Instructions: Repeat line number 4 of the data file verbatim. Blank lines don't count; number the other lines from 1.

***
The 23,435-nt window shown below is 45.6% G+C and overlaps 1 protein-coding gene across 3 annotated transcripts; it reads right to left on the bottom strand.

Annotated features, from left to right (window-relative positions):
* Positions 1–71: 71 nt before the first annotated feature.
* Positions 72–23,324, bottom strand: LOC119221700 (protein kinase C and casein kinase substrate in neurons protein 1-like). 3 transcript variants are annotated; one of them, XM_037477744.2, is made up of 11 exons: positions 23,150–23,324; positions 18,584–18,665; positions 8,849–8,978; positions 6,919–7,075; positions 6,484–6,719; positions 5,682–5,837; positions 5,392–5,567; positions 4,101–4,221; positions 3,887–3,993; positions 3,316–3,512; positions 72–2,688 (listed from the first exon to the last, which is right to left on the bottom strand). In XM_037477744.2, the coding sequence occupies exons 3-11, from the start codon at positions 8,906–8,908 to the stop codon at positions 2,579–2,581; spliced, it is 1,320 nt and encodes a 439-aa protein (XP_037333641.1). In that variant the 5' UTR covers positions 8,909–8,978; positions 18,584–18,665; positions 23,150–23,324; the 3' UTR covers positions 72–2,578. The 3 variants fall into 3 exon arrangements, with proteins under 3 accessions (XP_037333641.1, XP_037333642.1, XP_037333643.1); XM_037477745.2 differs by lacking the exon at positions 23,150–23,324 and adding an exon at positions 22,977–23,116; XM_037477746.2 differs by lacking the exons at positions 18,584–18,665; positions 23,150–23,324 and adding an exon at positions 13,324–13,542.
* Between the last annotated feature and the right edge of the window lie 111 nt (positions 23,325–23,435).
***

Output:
* Positions 72–23,324, bottom strand: LOC119221700 (protein kinase C and casein kinase substrate in neurons protein 1-like). 3 transcript variants are annotated; one of them, XM_037477744.2, is made up of 11 exons: positions 23,150–23,324; positions 18,584–18,665; positions 8,849–8,978; positions 6,919–7,075; positions 6,484–6,719; positions 5,682–5,837; positions 5,392–5,567; positions 4,101–4,221; positions 3,887–3,993; positions 3,316–3,512; positions 72–2,688 (listed from the first exon to the last, which is right to left on the bottom strand). In XM_037477744.2, the coding sequence occupies exons 3-11, from the start codon at positions 8,906–8,908 to the stop codon at positions 2,579–2,581; spliced, it is 1,320 nt and encodes a 439-aa protein (XP_037333641.1). In that variant the 5' UTR covers positions 8,909–8,978; positions 18,584–18,665; positions 23,150–23,324; the 3' UTR covers positions 72–2,578. The 3 variants fall into 3 exon arrangements, with proteins under 3 accessions (XP_037333641.1, XP_037333642.1, XP_037333643.1); XM_037477745.2 differs by lacking the exon at positions 23,150–23,324 and adding an exon at positions 22,977–23,116; XM_037477746.2 differs by lacking the exons at positions 18,584–18,665; positions 23,150–23,324 and adding an exon at positions 13,324–13,542.